Fabio Di Giannantonio

2022 Provisional MotoGP Rider Line Up

The FIM today released the provisional entry lists for all three grand prix classes, which featured very few surprises. The biggest changes were among the riders who were forced to change numbers. Fabio Di Giannantonio switched from 21 (taken by Franco Morbidelli) to 49, while Marco Bezzecchi kept 72, Darryn Binder kept 40, and Raul Fernandez stuck with 25, the number abandoned by Maverick Viñales at the end of the 2018 season.

The most noteworthy, if not surprising, change came with the VR46 team. In previous lists of teams accepted to MotoGP and Moto2, the VR46 Racing Team were still using the name Aramco VR46, after the Saudi Arabian oil company. That deal has proved to be chimerical, and the team is now listed as VR46 Racing Team.

Provisional MotoGP line up for 2022:

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Austin Moto2 & Moto3 Review: Neil Morrison On Moto3 Mayhem, Gardner's First Mistake, Fenati On Moving Up, And Beaubier Finding His Feet

After a dramatic weekend, we look at some of the big stories coming out of the Grand Prix of the Americas in the Moto2 and Moto3 classes.

Moto3 – time to draw the line

As the Moto3 near miss was covered in some detail in David’s subscriber notes piece earlier this week, I’ll keep this brief. The two-race suspension handed out to Deniz Öncü came at a time when motorcycle racing had been thrown into a period of introspection. The deaths of Dean Berta Viñales in the World Supersport 300 race at Jerez the previous week, Jason Dupasquier in Moto3 qualifying for the Italian GP in June and Hugo Millan at a European Talent Cup meant three teenagers lost their lives in four months.

For this to happen in 2021 is unsustainable. We can’t be in a situation when events like these are happening with the kind of regularity we’ve seen throughout this season. The FIM Stewards had been scratching their heads to find a solution to irresponsible riding for years. Disqualification or suspensions were always the last resort. But, as Valentino Rossi said, “the situation is out of control.” Therefore, it must be dealt with in the strongest possible way.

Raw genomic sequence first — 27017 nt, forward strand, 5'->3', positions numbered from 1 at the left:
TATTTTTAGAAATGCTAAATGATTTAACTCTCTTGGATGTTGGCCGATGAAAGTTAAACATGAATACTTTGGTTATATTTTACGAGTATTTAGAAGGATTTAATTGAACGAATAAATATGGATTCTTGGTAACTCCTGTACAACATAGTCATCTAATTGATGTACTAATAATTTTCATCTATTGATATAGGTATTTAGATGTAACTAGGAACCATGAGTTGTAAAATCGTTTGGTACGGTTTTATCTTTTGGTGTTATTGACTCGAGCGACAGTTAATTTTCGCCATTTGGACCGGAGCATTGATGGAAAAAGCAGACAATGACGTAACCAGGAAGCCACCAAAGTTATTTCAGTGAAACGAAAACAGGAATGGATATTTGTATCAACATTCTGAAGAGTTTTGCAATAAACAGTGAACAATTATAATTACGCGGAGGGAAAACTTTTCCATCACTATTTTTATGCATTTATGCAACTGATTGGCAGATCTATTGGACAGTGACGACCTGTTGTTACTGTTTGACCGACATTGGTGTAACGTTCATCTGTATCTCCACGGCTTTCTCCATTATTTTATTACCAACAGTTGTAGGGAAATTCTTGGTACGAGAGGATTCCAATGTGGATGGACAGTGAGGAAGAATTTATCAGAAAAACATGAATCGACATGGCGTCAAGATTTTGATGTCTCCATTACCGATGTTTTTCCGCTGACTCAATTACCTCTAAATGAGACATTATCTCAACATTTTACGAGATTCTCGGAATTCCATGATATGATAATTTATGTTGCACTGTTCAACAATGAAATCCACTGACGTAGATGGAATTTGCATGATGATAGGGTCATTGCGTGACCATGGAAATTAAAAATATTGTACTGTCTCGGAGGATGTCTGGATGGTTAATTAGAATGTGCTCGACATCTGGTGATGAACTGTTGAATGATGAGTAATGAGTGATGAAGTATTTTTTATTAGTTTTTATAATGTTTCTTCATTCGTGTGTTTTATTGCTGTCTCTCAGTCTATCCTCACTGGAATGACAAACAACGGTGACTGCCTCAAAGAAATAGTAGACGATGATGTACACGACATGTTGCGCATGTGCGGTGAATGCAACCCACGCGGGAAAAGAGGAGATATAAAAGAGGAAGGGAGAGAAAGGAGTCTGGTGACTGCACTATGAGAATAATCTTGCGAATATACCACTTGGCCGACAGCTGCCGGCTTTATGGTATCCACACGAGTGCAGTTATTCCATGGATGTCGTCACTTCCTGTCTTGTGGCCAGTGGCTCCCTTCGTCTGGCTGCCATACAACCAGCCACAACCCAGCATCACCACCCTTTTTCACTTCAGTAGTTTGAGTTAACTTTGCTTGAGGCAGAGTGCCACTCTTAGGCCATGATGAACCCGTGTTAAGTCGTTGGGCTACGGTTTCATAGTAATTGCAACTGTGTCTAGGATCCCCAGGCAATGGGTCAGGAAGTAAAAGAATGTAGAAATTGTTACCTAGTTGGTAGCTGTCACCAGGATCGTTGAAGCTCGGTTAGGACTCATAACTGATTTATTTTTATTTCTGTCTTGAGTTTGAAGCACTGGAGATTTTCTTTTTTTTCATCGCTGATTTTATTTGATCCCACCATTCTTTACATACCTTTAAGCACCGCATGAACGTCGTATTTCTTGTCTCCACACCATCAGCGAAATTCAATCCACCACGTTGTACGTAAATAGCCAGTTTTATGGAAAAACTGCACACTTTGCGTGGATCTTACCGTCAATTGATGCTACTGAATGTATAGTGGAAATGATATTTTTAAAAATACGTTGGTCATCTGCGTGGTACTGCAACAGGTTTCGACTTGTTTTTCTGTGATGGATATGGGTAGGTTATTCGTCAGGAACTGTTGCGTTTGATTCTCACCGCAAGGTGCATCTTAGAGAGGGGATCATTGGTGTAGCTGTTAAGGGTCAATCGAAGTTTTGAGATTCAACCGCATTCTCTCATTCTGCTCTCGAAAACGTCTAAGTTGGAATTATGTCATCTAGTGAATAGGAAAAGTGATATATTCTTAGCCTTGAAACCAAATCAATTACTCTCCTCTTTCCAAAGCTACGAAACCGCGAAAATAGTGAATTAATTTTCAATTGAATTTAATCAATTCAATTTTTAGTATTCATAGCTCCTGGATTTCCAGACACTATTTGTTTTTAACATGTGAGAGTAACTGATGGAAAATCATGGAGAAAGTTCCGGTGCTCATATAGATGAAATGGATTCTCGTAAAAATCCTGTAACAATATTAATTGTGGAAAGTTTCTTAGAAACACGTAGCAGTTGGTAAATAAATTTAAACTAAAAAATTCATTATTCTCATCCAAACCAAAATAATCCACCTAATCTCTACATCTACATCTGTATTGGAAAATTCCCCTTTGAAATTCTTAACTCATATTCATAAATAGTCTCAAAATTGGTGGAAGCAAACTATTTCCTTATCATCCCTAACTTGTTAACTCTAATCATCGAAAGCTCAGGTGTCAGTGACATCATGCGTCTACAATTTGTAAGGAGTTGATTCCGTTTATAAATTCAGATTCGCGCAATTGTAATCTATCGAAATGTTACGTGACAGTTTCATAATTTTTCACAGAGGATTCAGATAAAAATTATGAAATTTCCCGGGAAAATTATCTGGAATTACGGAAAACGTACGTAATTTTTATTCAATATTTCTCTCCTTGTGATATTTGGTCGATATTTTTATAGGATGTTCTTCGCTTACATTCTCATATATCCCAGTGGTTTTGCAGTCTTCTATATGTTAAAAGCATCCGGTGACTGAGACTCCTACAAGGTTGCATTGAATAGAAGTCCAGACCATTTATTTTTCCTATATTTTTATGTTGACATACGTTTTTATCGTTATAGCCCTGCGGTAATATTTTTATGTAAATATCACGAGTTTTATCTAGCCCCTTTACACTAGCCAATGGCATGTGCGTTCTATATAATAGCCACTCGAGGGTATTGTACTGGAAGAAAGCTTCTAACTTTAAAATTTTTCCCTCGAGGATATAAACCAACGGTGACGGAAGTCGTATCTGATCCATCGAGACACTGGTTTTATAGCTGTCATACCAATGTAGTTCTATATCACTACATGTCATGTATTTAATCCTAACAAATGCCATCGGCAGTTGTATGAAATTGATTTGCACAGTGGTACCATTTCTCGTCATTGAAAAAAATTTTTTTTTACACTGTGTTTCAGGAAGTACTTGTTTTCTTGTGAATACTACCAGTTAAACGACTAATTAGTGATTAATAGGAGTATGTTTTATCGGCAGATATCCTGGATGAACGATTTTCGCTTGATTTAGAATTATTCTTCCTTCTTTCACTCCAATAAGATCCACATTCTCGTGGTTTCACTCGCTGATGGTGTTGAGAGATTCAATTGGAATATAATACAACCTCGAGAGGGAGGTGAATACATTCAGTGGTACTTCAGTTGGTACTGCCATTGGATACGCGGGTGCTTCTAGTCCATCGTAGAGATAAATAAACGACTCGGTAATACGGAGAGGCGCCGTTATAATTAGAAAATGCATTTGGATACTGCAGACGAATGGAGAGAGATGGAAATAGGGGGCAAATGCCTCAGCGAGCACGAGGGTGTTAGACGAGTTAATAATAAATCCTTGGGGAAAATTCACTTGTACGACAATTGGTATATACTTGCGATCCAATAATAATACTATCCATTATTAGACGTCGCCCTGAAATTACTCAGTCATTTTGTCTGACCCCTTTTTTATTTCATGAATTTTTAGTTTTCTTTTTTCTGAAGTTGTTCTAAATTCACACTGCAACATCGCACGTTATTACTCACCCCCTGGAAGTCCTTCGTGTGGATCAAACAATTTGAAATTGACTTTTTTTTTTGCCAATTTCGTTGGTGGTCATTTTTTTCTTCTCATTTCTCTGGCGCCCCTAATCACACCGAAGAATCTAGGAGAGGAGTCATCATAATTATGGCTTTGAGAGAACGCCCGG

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Gresini Officially Confirm Switch To Ducati For 2022, Bastianini And Di Giannantonio As Riders

Today, the Gresini Racing Team announced that their immediate future lies with Ducati. The Italian team, now run by Nadia Padovani, the widow of team's founder Fausto Gresini, will lease Ducati Desmosedici machines from the Bologna factory for the 2022 and 2023 MotoGP seasons.

The link with Ducati had been widely trailed, the Gresini team wavering between remaining with Aprilia as a satellite squad or switch to Ducati. The projected rider pairing may have had an influence on that decision: that Fabio Di Giannantonio would be moving up to MotoGP with Gresini for 2022 was a given, part of his deal for Moto2. But Enea Bastianini's switch from the Esponsorama squad, set to leave MotoGP at the end of 2021, to Gresini was not a foregone conclusion. Bastianini's ties to Ducati may well have weighed in the balance.

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Jerez Moto2 & Moto3 Review: Neil Morrison On The Real Deal, Dynamic Diggia, And A Close Brush With Fate

After a dramatic weekend, we look at some of the big stories coming out of the Spanish Grand Prix in the Moto2 and Moto3 classes.

Acosta: Another box ticked

Forget last lap scraps, or pitlane penalties. The true test of Pedro Acosta’s mettle was to gauge the 16-year old’s reaction to the pre-event press conference at Jerez. There, Acosta sat among the MotoGP field. He looked on boyishly as Marc Marquez, Joan Mir and Fabio Quartararo opined on his talent, his potential, and his future plans.

One of the more outlandish questions was whether Acosta would benefit from skipping Moto2 altogether, and jumping straight to MotoGP in the near future. Fabio Quartararo was the voice of reason on this occasion, offering a timely reminder “Come on guys, he’s only 16.”